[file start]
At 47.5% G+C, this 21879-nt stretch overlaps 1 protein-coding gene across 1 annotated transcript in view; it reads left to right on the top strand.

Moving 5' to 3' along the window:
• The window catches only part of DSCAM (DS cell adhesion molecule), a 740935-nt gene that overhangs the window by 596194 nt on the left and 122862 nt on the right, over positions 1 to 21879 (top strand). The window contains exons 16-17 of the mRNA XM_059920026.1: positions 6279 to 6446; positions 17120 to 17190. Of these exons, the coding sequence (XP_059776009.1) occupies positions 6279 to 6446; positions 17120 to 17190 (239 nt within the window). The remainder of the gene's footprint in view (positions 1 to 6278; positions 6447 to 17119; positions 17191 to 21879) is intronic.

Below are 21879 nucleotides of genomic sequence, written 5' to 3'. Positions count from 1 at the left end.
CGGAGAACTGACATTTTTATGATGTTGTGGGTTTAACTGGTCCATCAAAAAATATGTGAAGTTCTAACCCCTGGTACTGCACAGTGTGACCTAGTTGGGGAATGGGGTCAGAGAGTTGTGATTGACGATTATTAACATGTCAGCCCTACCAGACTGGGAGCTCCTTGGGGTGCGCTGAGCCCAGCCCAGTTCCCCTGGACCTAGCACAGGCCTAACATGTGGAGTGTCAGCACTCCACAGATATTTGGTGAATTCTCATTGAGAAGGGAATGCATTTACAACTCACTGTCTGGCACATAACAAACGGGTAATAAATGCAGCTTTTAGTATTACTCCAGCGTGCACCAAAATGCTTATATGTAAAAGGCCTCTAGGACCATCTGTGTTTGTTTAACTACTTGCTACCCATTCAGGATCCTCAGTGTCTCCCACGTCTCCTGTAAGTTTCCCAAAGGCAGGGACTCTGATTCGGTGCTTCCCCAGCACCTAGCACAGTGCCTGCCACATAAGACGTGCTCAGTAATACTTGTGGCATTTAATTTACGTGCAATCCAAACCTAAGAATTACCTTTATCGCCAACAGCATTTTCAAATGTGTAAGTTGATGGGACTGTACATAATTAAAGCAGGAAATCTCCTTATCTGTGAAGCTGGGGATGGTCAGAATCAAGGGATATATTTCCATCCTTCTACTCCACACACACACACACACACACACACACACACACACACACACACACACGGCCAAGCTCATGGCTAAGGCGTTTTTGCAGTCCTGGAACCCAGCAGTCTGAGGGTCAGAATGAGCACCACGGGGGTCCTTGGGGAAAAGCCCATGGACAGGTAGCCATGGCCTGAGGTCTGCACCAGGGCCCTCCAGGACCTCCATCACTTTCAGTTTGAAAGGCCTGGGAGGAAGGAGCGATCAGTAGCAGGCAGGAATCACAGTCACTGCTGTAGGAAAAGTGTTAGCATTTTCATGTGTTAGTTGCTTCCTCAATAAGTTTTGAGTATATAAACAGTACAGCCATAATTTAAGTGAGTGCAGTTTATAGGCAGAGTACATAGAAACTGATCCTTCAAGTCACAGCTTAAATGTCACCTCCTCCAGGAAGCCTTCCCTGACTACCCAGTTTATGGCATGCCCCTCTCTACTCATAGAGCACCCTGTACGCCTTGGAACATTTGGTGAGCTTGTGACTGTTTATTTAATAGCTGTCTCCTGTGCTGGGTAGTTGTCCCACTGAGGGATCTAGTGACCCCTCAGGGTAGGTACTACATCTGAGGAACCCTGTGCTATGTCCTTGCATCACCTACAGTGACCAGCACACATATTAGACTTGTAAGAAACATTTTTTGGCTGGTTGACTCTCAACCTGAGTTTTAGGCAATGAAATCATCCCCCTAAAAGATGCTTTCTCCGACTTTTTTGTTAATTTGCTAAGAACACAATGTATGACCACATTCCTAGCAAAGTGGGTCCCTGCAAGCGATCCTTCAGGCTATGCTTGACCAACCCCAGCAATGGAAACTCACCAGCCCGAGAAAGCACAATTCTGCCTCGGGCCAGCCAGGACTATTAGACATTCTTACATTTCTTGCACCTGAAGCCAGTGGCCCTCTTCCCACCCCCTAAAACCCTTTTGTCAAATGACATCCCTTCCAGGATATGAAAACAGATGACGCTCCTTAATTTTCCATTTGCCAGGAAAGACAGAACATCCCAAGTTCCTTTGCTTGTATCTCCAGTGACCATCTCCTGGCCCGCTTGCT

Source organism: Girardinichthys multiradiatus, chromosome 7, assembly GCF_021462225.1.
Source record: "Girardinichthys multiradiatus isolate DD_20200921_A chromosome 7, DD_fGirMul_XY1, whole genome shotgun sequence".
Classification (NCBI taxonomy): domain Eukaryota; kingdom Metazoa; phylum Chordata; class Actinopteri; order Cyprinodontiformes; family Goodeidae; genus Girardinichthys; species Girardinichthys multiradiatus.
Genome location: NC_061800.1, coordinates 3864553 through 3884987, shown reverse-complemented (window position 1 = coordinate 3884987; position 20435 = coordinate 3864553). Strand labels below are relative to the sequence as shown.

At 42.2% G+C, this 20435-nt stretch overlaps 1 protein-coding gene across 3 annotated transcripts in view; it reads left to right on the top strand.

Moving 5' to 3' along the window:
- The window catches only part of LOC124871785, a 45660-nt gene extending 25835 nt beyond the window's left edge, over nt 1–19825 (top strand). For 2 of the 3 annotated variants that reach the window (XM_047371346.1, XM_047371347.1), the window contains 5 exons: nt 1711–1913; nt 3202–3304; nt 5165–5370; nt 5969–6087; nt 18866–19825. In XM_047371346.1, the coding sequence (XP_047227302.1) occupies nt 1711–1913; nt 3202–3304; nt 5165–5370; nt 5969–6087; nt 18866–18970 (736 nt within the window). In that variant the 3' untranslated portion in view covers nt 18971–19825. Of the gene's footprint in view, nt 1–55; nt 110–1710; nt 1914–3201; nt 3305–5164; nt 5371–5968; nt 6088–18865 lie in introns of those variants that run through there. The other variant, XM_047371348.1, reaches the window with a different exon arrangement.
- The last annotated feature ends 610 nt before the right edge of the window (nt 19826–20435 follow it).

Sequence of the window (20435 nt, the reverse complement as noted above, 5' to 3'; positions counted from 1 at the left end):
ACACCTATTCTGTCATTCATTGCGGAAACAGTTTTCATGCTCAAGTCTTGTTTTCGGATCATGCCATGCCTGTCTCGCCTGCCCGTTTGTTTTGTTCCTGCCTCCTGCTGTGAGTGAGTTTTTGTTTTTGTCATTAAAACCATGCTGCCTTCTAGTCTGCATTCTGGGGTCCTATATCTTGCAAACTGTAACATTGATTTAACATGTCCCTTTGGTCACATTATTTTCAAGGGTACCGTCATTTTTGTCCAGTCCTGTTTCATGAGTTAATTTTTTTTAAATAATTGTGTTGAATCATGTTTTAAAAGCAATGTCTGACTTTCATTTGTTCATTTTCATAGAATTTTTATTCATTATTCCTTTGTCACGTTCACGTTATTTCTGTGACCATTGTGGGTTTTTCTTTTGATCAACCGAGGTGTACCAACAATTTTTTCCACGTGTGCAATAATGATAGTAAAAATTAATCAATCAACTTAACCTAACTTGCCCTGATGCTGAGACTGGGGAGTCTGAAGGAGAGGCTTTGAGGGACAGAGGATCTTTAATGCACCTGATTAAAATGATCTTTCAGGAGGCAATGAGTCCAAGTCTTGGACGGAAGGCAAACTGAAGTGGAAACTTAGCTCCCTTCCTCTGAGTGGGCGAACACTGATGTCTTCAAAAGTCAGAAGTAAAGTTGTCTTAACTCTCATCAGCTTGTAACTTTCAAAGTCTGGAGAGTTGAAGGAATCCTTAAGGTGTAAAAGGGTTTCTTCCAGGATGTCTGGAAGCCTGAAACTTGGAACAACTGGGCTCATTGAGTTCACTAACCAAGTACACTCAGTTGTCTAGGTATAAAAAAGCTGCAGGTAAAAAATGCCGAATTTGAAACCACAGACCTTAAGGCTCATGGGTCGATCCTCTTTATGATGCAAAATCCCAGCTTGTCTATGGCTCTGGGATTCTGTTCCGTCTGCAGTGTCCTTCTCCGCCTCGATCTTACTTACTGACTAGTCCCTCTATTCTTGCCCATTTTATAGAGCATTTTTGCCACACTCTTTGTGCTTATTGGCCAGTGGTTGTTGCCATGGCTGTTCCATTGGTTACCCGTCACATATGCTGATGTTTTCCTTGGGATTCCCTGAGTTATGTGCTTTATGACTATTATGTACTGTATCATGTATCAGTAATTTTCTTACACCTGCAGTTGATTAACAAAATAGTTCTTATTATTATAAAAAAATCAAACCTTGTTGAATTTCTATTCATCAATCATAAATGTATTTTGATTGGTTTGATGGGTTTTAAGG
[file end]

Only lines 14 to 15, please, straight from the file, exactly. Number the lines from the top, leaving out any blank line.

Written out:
Sequence of the window (20435 nt, the reverse complement as noted above, 5' to 3'; positions counted from 1 at the left end):
ACACCTATTCTGTCATTCATTGCGGAAACAGTTTTCATGCTCAAGTCTTGTTTTCGGATCATGCCATGCCTGTCTCGCCTGCCCGTTTGTTTTGTTCCTGCCTCCTGCTGTGAGTGAGTTTTTGTTTTTGTCATTAAAACCATGCTGCCTTCTAGTCTGCATTCTGGGGTCCTATATCTTGCAAACTGTAACATTGATTTAACATGTCCCTTTGGTCACATTATTTTCAAGGGTACCGTCATTTTTGTCCAGTCCTGTTTCATGAGTTAATTTTTTTTAAATAATTGTGTTGAATCATGTTTTAAAAGCAATGTCTGACTTTCATTTGTTCATTTTCATAGAATTTTTATTCATTATTCCTTTGTCACGTTCACGTTATTTCTGTGACCATTGTGGGTTTTTCTTTTGATCAACCGAGGTGTACCAACAATTTTTTCCACGTGTGCAATAATGATAGTAAAAATTAATCAATCAACTTAACCTAACTTGCCCTGATGCTGAGACTGGGGAGTCTGAAGGAGAGGCTTTGAGGGACAGAGGATCTTTAATGCACCTGATTAAAATGATCTTTCAGGAGGCAATGAGTCCAAGTCTTGGACGGAAGGCAAACTGAAGTGGAAACTTAGCTCCCTTCCTCTGAGTGGGCGAACACTGATGTCTTCAAAAGTCAGAAGTAAAGTTGTCTTAACTCTCATCAGCTTGTAACTTTCAAAGTCTGGAGAGTTGAAGGAATCCTTAAGGTGTAAAAGGGTTTCTTCCAGGATGTCTGGAAGCCTGAAACTTGGAACAACTGGGCTCATTGAGTTCACTAACCAAGTACACTCAGTTGTCTAGGTATAAAAAAGCTGCAGGTAAAAAATGCCGAATTTGAAACCACAGACCTTAAGGCTCATGGGTCGATCCTCTTTATGATGCAAAATCCCAGCTTGTCTATGGCTCTGGGATTCTGTTCCGTCTGCAGTGTCCTTCTCCGCCTCGATCTTACTTACTGACTAGTCCCTCTATTCTTGCCCATTTTATAGAGCATTTTTGCCACACTCTTTGTGCTTATTGGCCAGTGGTTGTTGCCATGGCTGTTCCATTGGTTACCCGTCACATATGCTGATGTTTTCCTTGGGATTCCCTGAGTTATGTGCTTTATGACTATTATGTACTGTATCATGTATCAGTAATTTTCTTACACCTGCAGTTGATTAACAAAATAGTTCTTATTATTATAAAAAAATCAAACCTTGTTGAATTTCTATTCATCAATCATAAATGTATTTTGATTGGTTTGATGGGTTTTAAGG